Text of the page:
What Are the Consequences of Malnutrition in Hospital Patients?
Our blog post yesterday was based on reports that one out of three Americans admitted to hospital are malnourished. But why is this concerning? A scientific article published online yesterday by Quraishi and co-workers answers that question in reference to one of the most widely studied nutritional deficiencies, looking at whether there is a difference in rate of bloodstream infections acquired in the hospital according to vitamin D status.
The authors used data from a series of patients admitted to two teaching hospitals in Boston, Massachusetts, USA between 1993 and 2011. The study was retrospective and made use of the Research Patient Data Registry. Patients were selected if they had had vitamin D levels admitted 7 days to one year before hospital admission, and if they had blood cultures done more than 48 hours after hospital admission to attempt to identify patients with hospital-acquired infections.
Out of the study population of almost 25,000 the researchers could select 2135 patients meeting the criteria; the main reasons for not being included in the study was that there was no culture drawn after 48 hours in hospital (18,000 patients), and that patients that were critically ill (3,000 patients, see report by Braun et al. for research on this critically ill population). Therefore, the research population was not critically ill, vitamin D measurement was likely to be unrelated to hospital admission since it was taken more than a week before, and septicemia developed in the hospital.
The population was divided into four groups based on vitamin D levels: deficiency below 10 ng/ml, low vitamin D between 10 and 20 ng/ml, adequate levels between 20 and 30 ng/ml, and good vitamin D status at above 30 ng/ml. As this study was observational, there were some differences in demographics between these groups, namely that age increased with vitamin D status, and women and White patients were more likely to have a higher vitamin D level. Chronic disease burden, reason for admission (medical vs. surgical) and white blood cell count category did not differ between groups.
The main result was that patients with vitamin D levels in the deficient range were around twice as likely to develop a hospital acquired blood stream infection compared to patients with the highest vitamin D levels, in both the crude and adjusted models. In absolute terms, 12 percent of people with a vitamin D level under 10 ng/ml developed a blood infection in the hospital, while only 6 percent of those with levels between 20 and 30 ng/ml and over 30 ng/ml.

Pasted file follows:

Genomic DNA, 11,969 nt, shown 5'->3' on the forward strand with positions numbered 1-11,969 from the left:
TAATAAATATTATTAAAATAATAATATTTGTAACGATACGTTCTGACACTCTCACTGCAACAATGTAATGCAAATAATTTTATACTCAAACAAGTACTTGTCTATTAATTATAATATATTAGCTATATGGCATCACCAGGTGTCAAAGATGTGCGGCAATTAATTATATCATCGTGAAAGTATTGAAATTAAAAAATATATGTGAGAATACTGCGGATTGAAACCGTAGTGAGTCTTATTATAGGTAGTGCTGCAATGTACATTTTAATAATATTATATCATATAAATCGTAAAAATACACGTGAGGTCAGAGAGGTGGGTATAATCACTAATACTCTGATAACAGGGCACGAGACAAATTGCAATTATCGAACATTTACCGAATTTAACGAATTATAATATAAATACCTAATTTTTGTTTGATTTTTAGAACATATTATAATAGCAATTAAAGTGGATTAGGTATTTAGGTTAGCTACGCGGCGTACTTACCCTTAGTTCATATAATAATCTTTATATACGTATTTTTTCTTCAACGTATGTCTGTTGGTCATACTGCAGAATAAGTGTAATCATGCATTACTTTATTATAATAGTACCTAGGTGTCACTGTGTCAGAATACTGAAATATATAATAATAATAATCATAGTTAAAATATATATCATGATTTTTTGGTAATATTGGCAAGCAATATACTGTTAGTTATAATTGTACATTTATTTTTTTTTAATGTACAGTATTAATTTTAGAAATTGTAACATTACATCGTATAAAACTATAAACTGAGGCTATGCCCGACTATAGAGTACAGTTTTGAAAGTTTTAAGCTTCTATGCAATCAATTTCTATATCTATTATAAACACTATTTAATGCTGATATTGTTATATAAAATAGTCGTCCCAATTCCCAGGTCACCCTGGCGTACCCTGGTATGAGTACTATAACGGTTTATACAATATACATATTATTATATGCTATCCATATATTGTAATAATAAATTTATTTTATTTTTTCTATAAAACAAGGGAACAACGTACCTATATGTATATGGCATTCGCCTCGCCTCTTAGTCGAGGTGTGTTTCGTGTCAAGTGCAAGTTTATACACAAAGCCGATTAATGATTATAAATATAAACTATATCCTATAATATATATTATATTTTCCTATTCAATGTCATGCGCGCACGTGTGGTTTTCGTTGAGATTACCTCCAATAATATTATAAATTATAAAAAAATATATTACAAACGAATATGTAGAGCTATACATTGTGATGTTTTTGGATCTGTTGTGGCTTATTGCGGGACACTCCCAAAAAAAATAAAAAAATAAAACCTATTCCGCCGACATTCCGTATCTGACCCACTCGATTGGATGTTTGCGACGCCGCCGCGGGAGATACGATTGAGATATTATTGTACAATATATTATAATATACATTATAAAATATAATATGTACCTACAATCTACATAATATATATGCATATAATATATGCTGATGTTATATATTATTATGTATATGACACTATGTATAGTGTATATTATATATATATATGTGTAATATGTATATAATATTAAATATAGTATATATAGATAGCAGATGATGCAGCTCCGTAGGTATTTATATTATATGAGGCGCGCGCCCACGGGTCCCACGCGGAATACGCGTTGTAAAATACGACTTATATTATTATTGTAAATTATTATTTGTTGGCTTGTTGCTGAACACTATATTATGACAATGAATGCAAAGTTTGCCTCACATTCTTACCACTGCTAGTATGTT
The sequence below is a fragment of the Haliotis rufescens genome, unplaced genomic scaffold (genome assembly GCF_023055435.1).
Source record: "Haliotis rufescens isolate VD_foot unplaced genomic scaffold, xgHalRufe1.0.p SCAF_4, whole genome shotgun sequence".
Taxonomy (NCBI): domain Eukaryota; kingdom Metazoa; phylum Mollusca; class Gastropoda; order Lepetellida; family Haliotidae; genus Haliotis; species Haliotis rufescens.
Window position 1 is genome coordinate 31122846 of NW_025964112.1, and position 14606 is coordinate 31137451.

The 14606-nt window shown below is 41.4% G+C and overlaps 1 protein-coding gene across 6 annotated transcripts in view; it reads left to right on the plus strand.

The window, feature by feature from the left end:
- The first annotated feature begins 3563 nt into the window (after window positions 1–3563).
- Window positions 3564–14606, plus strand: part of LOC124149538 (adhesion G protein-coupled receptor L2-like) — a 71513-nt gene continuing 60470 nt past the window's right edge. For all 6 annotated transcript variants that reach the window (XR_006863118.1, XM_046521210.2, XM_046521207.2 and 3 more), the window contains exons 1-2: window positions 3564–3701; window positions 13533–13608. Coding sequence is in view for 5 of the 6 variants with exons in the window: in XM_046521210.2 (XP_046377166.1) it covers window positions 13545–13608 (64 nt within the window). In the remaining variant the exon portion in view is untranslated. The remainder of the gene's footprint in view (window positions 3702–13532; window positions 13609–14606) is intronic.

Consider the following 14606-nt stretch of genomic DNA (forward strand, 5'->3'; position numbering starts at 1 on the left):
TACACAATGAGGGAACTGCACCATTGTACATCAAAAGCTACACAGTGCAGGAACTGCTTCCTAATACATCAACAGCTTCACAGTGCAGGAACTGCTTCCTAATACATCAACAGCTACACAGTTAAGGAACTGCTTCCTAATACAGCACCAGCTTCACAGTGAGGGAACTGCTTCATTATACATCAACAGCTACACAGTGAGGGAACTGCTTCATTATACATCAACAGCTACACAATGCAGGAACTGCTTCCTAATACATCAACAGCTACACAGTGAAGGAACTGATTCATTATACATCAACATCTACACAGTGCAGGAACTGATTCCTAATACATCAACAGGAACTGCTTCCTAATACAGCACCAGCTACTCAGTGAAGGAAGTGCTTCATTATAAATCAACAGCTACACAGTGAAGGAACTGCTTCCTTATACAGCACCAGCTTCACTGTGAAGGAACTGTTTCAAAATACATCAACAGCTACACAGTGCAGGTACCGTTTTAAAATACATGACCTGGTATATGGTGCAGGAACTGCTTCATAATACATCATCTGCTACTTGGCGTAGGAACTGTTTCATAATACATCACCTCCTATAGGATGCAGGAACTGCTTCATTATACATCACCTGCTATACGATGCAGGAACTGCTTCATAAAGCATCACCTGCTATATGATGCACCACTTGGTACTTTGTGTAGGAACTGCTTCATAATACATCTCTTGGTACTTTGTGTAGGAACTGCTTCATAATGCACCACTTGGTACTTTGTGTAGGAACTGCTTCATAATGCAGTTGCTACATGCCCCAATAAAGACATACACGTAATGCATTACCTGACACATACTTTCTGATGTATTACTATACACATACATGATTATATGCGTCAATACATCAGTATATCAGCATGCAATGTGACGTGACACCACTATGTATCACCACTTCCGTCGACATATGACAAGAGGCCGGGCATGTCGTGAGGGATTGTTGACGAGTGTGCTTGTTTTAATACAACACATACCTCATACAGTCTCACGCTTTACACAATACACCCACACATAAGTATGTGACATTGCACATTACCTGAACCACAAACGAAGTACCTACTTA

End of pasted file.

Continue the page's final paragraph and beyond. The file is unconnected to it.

The CDC reports that hospital-acquired infections add to preventable illness, death and length-of-stay in hospital patients, and increase the costs of health care considerably. Vitamin D deficiency has been identified as a considerable issue both for diverse populations in the US (women of childbearing age, African American adults, overweight and obese children) and globally (Wahl and collaborators). Vitamin D has been shown to regulate the production of anti-microbial peptides (see review from Shuler), providing a potential mechanism for prevention of bacterial infections. While the results of the current study are observational and a causal link cannot be established, maintaining adequate vitamin D levels also benefits other areas of health, and the results link sufficient vitamin D with reduced risk of hospital-acquired blood stream infections, should one unfortunately land in the emergency room.
Sadeq A Quraishi, Augusto A Litonjua, Takuhiro Moromizato, Fiona K Gibbons, Carlos A Camargo, Jr, Edward Giovannucci, and Kenneth B Christopher. Association between prehospital vitamin D status and hospital-acquired bloodstream infections. Am J Clin Nutr 2013 ajcn.058909; First published online August 14, 2013. doi:10.3945/ajcn.113.058909
Gupta AK, Brashear MM, Johnson WD. Low vitamin D levels, prediabetes and prehypertension in healthy African American adults. Nutr Metab Cardiovasc Dis. 2012 Oct;22(10):877-82. doi: 10.1016/j.numecd.2012.01.006. Epub 2012 Apr 9.
R. Douglas Scott, II; Division of Healthcare Quality Promotion; National Center for Preparedness, Detection, and Control of Infectious Diseases; Coordinating Center for Infectious Diseases; Centers for Disease Control and Prevention. The Direct Medical Costs of Healthcare-Associated Infections in U.S. Hospitals and the Benefits of Prevention. http://www.cdc.gov/hai/pdfs/hai/scott_costpaper.pdf
Shuler FD, Hendrix J, Hodroge S, Short A. Antibiotic-like actions of vitamin D. W V Med J. 2013 Jan-Feb;109(1):22-5.
Turer CB, Lin H, Flores G. Prevalence of vitamin D deficiency among overweight and obese US children. Pediatrics. 2013 Jan;131(1):e152-61. doi: 10.1542/peds.2012-1711. Epub 2012 Dec 24.
Wahl DA, Cooper C, Ebeling PR, Eggersdorfer M, Hilger J, Hoffmann K, Josse R, Kanis JA, Mithal A, Pierroz DD, Stenmark J, Stöcklin E, Dawson-Hughes B. A global representation of vitamin D status in healthy populations. Arch Osteoporos. 2012 Dec;7(1-2):155-72. doi: 10.1007/s11657-012-0093-0. Epub 2012 Aug 29.
Zhao G, Ford ES, Tsai J, Li C, Croft JB. Factors Associated with Vitamin D Deficiency and Inadequacy among Women of Childbearing Age in the United States. ISRN Obstet Gynecol. 2012;2012:691486. doi: 10.5402/2012/691486. Epub 2012 Mar 4.